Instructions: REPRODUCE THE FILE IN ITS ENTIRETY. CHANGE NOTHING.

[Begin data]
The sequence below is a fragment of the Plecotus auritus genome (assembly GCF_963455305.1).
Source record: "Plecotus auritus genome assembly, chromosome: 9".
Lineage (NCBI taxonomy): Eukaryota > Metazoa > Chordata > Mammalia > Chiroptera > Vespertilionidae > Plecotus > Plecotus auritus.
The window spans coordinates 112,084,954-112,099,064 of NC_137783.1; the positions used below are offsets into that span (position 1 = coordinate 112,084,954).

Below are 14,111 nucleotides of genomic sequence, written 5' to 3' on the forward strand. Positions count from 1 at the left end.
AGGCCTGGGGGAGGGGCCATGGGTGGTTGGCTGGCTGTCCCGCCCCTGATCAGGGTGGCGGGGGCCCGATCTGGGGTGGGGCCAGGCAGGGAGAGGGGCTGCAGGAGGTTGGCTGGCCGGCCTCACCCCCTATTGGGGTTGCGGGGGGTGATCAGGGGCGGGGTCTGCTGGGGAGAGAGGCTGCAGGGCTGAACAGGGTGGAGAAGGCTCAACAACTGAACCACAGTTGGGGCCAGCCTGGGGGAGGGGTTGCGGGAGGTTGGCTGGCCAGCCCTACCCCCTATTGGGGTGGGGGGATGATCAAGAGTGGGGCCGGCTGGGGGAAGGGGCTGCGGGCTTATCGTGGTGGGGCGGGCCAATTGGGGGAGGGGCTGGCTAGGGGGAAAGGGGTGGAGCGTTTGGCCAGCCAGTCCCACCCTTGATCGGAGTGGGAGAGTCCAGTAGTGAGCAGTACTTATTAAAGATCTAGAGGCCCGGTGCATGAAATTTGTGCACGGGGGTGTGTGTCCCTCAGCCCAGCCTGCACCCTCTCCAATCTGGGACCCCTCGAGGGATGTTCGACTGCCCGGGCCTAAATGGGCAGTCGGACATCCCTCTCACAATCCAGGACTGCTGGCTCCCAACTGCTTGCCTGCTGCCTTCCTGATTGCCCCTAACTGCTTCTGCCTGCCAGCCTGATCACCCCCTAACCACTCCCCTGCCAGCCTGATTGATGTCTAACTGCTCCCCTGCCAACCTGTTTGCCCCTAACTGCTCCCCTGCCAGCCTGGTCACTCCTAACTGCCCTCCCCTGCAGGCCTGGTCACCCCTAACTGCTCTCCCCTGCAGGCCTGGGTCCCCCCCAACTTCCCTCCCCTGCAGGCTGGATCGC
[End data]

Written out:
The sequence below is a fragment of the Plecotus auritus genome (assembly GCF_963455305.1).
Source record: "Plecotus auritus genome assembly, chromosome: 9".
Lineage (NCBI taxonomy): Eukaryota > Metazoa > Chordata > Mammalia > Chiroptera > Vespertilionidae > Plecotus > Plecotus auritus.
The window spans coordinates 112,084,954-112,099,064 of NC_137783.1; the positions used below are offsets into that span (position 1 = coordinate 112,084,954).

Below are 14,111 nucleotides of genomic sequence, written 5' to 3' on the forward strand. Positions count from 1 at the left end.
AGGCCTGGGGGAGGGGCCATGGGTGGTTGGCTGGCTGTCCCGCCCCTGATCAGGGTGGCGGGGGCCCGATCTGGGGTGGGGCCAGGCAGGGAGAGGGGCTGCAGGAGGTTGGCTGGCCGGCCTCACCCCCTATTGGGGTTGCGGGGGGTGATCAGGGGCGGGGTCTGCTGGGGAGAGAGGCTGCAGGGCTGAACAGGGTGGAGAAGGCTCAACAACTGAACCACAGTTGGGGCCAGCCTGGGGGAGGGGTTGCGGGAGGTTGGCTGGCCAGCCCTACCCCCTATTGGGGTGGGGGGATGATCAAGAGTGGGGCCGGCTGGGGGAAGGGGCTGCGGGCTTATCGTGGTGGGGCGGGCCAATTGGGGGAGGGGCTGGCTAGGGGGAAAGGGGTGGAGCGTTTGGCCAGCCAGTCCCACCCTTGATCGGAGTGGGAGAGTCCAGTAGTGAGCAGTACTTATTAAAGATCTAGAGGCCCGGTGCATGAAATTTGTGCACGGGGGTGTGTGTCCCTCAGCCCAGCCTGCACCCTCTCCAATCTGGGACCCCTCGAGGGATGTTCGACTGCCCGGGCCTAAATGGGCAGTCGGACATCCCTCTCACAATCCAGGACTGCTGGCTCCCAACTGCTTGCCTGCTGCCTTCCTGATTGCCCCTAACTGCTTCTGCCTGCCAGCCTGATCACCCCCTAACCACTCCCCTGCCAGCCTGATTGATGTCTAACTGCTCCCCTGCCAACCTGTTTGCCCCTAACTGCTCCCCTGCCAGCCTGGTCACTCCTAACTGCCCTCCCCTGCAGGCCTGGTCACCCCTAACTGCTCTCCCCTGCAGGCCTGGGTCCCCCCCAACTTCCCTCCCCTGCAGGCTGGATCGC